The initial response to the surfacing of the Omicron variant was to tighten restrictions on international travellers/ arrivals. As the domestic caseload ticked up, curbs towards late-year were primarily targeted at end-year festivities and holidaymakers. Since then, restrictions have broadened out, with multiple states imposing a mix of weekend/night curfews, return to work-from-home for employees, partial closure of schools and lower occupancy of restaurants/ theatres etc. Ongoing political rallies ahead of state elections this quarter are feared to hasten the spread. Current high mobility levels suggest that a further rise in new cases is on the anvil, which might necessitate further curbs, albeit the risk of a nationwide lockdown is very low.
Our high-frequency gauge, DBS WAG (Weekly Activity Gauge) which captures mobility, power consumption and employment data, had surpassed pre-pandemic levels and was at a record high into late-December, fuelled by new year celebrations as well as the festive period in 4Q21.
As of early Jan, the retail and recreation mobility gauge has moderated a notch, whilst that to workplaces had already started to come off highs since after Christmas, presumably influenced by end-year holidays. As states reimpose restrictions, discretionary mobility is likely to slow, as in previous episodes. However, the pullback might be shallower than the second wave, which was less than the first. Traffic congestion levelled off in cities like Mumbai and Delhi in early 2022.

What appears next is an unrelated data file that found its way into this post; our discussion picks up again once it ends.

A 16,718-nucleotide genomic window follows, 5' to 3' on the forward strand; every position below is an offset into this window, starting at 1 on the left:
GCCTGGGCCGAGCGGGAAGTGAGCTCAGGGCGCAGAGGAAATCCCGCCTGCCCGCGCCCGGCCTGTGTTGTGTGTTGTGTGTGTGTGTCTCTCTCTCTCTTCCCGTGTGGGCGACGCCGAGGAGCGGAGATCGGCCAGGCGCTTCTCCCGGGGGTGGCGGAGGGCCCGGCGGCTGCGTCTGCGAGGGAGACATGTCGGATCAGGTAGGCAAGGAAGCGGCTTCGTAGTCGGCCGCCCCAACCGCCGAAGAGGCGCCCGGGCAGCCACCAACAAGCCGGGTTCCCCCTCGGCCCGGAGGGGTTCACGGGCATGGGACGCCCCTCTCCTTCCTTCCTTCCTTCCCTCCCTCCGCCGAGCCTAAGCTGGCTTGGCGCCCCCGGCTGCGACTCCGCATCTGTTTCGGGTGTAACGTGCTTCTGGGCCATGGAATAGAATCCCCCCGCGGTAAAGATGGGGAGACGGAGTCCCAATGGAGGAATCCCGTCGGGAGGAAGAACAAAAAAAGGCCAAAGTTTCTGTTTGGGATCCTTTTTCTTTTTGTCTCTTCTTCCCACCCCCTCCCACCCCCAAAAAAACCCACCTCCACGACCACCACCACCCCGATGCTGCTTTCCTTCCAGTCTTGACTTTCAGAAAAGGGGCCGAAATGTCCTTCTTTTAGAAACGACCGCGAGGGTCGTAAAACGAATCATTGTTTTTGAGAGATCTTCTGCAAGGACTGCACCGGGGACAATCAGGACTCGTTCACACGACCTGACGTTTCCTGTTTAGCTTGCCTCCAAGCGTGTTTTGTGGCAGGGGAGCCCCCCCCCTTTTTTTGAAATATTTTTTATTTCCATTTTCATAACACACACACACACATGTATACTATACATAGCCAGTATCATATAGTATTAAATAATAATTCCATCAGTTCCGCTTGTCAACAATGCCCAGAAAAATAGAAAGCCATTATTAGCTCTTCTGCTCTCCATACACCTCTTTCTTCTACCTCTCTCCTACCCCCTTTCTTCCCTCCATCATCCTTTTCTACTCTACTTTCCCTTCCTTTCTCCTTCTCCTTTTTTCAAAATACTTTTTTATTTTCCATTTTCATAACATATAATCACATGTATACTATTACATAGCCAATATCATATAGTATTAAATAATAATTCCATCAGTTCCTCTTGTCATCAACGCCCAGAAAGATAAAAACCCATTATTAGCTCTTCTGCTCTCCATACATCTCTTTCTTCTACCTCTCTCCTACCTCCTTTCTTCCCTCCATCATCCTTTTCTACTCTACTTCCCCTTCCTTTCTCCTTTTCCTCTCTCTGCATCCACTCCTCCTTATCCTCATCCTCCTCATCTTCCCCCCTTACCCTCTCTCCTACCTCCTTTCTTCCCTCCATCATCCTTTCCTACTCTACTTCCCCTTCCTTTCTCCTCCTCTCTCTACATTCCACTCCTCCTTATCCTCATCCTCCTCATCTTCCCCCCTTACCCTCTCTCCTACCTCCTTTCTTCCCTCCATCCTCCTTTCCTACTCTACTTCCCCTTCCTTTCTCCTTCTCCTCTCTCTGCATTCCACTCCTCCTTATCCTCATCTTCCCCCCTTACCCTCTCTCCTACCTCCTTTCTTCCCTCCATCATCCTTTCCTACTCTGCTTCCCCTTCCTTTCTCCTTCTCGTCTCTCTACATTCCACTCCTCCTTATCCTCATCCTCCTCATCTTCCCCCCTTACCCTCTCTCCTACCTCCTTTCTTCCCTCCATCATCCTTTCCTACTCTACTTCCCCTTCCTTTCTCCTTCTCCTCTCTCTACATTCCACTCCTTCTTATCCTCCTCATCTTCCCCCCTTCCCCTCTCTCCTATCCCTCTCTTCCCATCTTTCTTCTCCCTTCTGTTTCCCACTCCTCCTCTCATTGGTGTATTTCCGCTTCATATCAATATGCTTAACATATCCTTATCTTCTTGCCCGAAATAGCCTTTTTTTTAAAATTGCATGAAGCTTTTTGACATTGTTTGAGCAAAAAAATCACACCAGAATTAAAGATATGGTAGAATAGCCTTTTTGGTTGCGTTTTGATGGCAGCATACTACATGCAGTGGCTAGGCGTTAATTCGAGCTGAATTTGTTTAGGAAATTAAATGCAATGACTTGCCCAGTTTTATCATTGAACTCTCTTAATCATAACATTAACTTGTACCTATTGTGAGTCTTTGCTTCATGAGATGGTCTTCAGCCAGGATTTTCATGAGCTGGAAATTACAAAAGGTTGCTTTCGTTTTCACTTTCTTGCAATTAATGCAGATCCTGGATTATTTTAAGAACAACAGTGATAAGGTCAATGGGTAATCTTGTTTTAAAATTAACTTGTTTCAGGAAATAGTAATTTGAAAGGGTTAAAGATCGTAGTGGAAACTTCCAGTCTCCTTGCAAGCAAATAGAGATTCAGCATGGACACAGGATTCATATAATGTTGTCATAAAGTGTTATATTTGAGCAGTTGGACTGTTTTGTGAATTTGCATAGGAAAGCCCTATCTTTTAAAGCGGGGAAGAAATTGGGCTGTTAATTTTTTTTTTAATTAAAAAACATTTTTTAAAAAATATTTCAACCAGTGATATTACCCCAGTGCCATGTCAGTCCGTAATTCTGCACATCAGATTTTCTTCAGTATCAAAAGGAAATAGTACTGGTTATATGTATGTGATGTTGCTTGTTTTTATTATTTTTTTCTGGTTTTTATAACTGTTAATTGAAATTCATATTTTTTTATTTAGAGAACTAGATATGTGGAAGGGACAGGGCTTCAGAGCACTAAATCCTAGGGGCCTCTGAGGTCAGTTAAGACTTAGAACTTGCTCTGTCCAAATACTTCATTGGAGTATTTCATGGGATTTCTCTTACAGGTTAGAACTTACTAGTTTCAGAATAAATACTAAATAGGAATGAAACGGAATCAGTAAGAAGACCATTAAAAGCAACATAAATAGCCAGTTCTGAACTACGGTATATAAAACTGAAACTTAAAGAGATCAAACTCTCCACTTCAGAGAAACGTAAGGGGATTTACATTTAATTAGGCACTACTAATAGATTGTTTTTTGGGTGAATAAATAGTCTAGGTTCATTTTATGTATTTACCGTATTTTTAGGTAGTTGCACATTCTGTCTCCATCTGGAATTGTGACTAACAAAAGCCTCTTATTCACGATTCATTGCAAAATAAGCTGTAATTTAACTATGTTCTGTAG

It is early for monthly data prints to capture the trend, but indicators had begun to plateau towards late December. Passage of festivities has been softening production indicators, including core output and IIP. Composite and services PMI posted a sequential decline in December but remained in expansionary terrain. Goods and Services Tax (GST) collections remained firm above INR1trn for the sixth consecutive month, with e-way bill generation ending 2021 on a strong note. Sector-specific shortages continue to hamper the likes of auto/two-wheelers, resulting in higher inventories. Monthly lending data is beginning to show credit pick-up across sectors.
For FY22, we maintain our annual GDP growth forecast at 9.5%, but see risk of a modest downdrift. Having built in some downside with the fluid pandemic situation, we maintain our FY23 real GDP growth forecast at 7% (India Outlook 2022: Shifting to a higher gear). This compares with the International Monetary Fund’s FY23 projection of 8.5% and Bloomberg consensus at 7.6%. Our forecast is premised on the assumption that a potential worsening in the Covid situation is yet again met with localised curbs rather than a lockdown and that barring few contact-intensive industries – other sources of support – consumption, infra push, stronger exports, manufacturing and public spending will remain in place.